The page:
Alice Neel is a painter whom I've been interested in for many years. I spent a few days with her since she was a guest artist at the University of Wisconsin-Oshkosh where I was teaching painting. Together we selected 33 of her paintings from her apartment studio in New York for her show at the universtiy. Soon after her visit to the university she returned to Chicago and I took her through the Chicago Art Institute's collection. What I mean by "taking" her is that her age didn't allow her to walk through the collection so I wheeled her through the galleries in a wheelchair. What an exceptional time that was for me since her responsive comments about what she was seeing was a delight to consider. I want to explain my appreciation for what she accomplished through her work and at the same time discuss how (and perhaps why) she differs from other painters whose work I greatly value.
In my opinion, one produces emotions through form in a painting or one isn't painting. So I want to point out two different attitudes toward form and the kind of emotions they generate.
I'll begin by comparing Andre Derain's Genevieve Taillade in an Orange Jacket and Alice Neel's, Mady and also Neel's Portrait of Sam. (all below)
There is a huge difference in form making and in the emotional content intended by both painter's formmaking.
These three images are highly energized oil paintings of people. Very lively people. And they’re made by two very different sensibilities.
Let me introduce the emotional aspect that I’ve suggested. And I’m going to do it crudely first of all.
The Derain is deeply charming and warm whereas the Neel is absent of this tenderness. (And you’ll not find that emotion in any of Neel’s paintings whether they be of children or adults. (Charming is far from the operative word for Neel's paintings). In any case, what I see and feel is caused by the structure of the painting and all the complications that involves.
Of course, not everyone’s eye and mind receives the painter’s illusions of form in exactly same way. Actually the mechanisms in the eye operates the same but what one does with the information is different in each viewer.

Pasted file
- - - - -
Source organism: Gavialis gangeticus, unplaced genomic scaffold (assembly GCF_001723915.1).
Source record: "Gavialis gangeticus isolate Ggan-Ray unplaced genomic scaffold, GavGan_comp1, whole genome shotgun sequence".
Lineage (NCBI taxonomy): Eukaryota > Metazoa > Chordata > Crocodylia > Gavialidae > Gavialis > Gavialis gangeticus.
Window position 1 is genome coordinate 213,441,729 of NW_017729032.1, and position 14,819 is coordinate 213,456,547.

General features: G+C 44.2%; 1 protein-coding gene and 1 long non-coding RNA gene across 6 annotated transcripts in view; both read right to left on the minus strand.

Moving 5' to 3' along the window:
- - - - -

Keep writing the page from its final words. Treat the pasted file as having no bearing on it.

And the representational painter is looking at the motif and trying to get their hand to put down what he/she is actually seeing in the motif and onto the flat surface before them. But what they‘re “actually” seeing and how they get it down is the most relevant and interesting issue.
When I first saw Neel’s people paintings (she’s painted few other "subjects".), I thought they were more or less cartoon-like caricatures and yet……. they were more than that. But there was no denying that they were lively and lively seemed like the right idea for people painting, of course.
I’ll continue below the 3 reproductions concerning the very different means and results that Neel and Derain have brought to bear on their paintings. It really is extraordinary.
Alice Neel, Mady
Andre Derain, Genevieve Taillade in an Orange Coat
Both painter's vision is guided by very different interests in what they want to say about what they see. Neel paints people almost exclusively whereas Derain paints what might be said to be traditional 20th century motifs. ( Still Life, Landscapes, and Portraits). Neel once said something like, I want to paint people who have been torn apart by the rat race of the city. Again, somehting like that. I'll have to get the exact quote and edit it into this. Neel's consistant subject therefore has nothing to do with Derain's interest in consistant inventive beauty. Both painters are extremely sucessful in doing what only they could do, being who they are: And since I'm much more interested in painting than I am in installations, I'm drawn into each of their paintings by the high level of significant description of what they see before them. Neel claimed to fit into the Expressionist camp but in explaining that she said, "I suppose so" since she wasn't one to accept simplistic labels. In trying to imagine how she was like an Expressionist, she said that she wished she would be out there in the territory of Soutine and that ought to tell you something. She didn't feel that she was able to go where Soutine had gone but then, despite her tenacious courage to be herself and belive in herself, she had moments of desire to accomplish more than she had. When sitting before a particular Van Gogh in the Chicago Art Institute, she said to me, "I will have left nothing". Naturally I disagreed with her and said so.
But let me return to the idea of FORM and it's importance to great painting. There is no question that Neel's paintings are form-ful. But the forms are wrenched from their matter of fact positioning in ordinary "real life" into interactive locations that are loaded with Neel's amazing brand of modern day expressionism. Whereas, Derain's forms are caressed into relationships that are elegant modern day inventions based on classical underpinings. Should beauty enter into this short essay here? How about realism? How abut, Who's telling the truth? How about, How do you feel when you view either of these two painters? For me, I feel there have been no better people painters on the modern New York scene during Neel's time nor currently. And as for Derain, I feel overwhelmed with a sense of beauty in this portrait of Genevieve. What knowledge and sensitivity to cause paint to form into meaning in that way.